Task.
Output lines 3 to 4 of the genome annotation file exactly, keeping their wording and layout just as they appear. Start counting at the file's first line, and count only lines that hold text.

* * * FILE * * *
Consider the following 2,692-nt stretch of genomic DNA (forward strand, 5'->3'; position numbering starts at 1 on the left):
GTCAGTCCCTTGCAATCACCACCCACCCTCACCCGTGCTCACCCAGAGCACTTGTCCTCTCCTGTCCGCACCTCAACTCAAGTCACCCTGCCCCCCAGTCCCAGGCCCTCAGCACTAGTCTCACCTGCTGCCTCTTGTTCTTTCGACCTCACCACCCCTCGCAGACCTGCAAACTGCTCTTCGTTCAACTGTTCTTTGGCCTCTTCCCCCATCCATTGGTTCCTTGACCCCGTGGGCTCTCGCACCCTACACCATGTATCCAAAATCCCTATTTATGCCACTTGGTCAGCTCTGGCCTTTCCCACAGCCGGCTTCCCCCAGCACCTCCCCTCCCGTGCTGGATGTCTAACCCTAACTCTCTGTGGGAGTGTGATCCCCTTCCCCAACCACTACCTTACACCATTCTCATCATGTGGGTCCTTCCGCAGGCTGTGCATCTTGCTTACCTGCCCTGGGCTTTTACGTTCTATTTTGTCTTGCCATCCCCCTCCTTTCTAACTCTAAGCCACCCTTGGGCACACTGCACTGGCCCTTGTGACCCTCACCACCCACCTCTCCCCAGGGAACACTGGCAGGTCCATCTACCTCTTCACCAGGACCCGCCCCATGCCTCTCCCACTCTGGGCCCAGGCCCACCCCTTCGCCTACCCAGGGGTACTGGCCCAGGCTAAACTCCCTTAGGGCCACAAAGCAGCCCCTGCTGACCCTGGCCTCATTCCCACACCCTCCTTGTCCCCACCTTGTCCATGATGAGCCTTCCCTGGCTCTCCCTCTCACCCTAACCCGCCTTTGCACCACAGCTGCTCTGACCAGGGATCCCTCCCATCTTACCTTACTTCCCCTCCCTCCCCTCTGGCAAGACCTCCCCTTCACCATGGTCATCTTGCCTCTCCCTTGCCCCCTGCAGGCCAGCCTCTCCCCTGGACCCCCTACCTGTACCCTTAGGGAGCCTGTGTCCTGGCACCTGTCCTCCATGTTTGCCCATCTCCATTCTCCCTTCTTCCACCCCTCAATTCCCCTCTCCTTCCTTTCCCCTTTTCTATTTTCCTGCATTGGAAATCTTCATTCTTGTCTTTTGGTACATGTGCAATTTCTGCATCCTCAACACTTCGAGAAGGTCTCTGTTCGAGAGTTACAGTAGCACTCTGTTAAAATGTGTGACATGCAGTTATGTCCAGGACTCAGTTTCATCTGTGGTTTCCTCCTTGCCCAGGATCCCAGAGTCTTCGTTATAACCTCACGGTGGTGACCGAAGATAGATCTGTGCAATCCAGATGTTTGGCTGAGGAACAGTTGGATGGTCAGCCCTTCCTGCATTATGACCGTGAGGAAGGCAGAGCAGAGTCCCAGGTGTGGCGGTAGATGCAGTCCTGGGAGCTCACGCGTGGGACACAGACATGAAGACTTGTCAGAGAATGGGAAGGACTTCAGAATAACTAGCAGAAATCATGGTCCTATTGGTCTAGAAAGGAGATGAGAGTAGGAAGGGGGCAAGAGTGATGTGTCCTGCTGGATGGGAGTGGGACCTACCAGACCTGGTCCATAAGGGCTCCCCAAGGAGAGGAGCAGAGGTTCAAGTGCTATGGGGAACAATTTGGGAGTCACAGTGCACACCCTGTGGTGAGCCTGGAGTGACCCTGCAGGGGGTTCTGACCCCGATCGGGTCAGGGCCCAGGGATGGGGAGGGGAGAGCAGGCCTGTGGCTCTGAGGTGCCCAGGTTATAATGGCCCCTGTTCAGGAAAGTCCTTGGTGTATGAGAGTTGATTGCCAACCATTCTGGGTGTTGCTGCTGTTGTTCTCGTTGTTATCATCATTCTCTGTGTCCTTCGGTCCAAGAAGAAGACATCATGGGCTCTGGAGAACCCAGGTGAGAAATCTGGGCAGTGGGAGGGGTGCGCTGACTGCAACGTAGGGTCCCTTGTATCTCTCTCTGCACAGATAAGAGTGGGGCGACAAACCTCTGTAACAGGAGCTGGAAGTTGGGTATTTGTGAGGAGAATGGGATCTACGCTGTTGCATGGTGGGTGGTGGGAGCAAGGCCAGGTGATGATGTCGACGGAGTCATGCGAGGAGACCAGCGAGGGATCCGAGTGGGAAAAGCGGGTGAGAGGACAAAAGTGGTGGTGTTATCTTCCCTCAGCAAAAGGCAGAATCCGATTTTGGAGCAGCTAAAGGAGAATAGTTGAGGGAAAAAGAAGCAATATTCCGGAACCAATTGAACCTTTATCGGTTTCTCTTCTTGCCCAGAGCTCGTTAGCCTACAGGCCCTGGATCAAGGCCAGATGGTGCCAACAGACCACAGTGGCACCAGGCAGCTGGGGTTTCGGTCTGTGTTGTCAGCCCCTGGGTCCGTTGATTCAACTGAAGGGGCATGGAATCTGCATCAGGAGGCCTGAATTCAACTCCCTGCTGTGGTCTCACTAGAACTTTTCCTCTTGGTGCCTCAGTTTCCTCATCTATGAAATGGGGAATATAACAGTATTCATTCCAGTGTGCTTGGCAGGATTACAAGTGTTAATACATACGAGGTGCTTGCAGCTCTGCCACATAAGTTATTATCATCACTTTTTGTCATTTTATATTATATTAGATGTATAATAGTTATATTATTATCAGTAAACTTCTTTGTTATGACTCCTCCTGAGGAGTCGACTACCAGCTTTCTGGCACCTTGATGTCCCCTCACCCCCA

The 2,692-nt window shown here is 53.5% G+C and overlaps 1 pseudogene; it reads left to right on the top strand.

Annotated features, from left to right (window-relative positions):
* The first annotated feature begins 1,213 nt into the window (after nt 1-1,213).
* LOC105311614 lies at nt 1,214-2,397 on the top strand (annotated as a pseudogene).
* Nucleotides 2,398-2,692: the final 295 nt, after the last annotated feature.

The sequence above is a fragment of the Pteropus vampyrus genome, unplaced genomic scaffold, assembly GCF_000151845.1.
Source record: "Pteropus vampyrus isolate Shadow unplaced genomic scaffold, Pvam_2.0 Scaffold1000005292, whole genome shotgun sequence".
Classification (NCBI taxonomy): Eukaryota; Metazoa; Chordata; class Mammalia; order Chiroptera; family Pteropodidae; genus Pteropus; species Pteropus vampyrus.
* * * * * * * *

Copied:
The 2,692-nt window shown here is 53.5% G+C and overlaps 1 pseudogene; it reads left to right on the top strand.

Annotated features, from left to right (window-relative positions):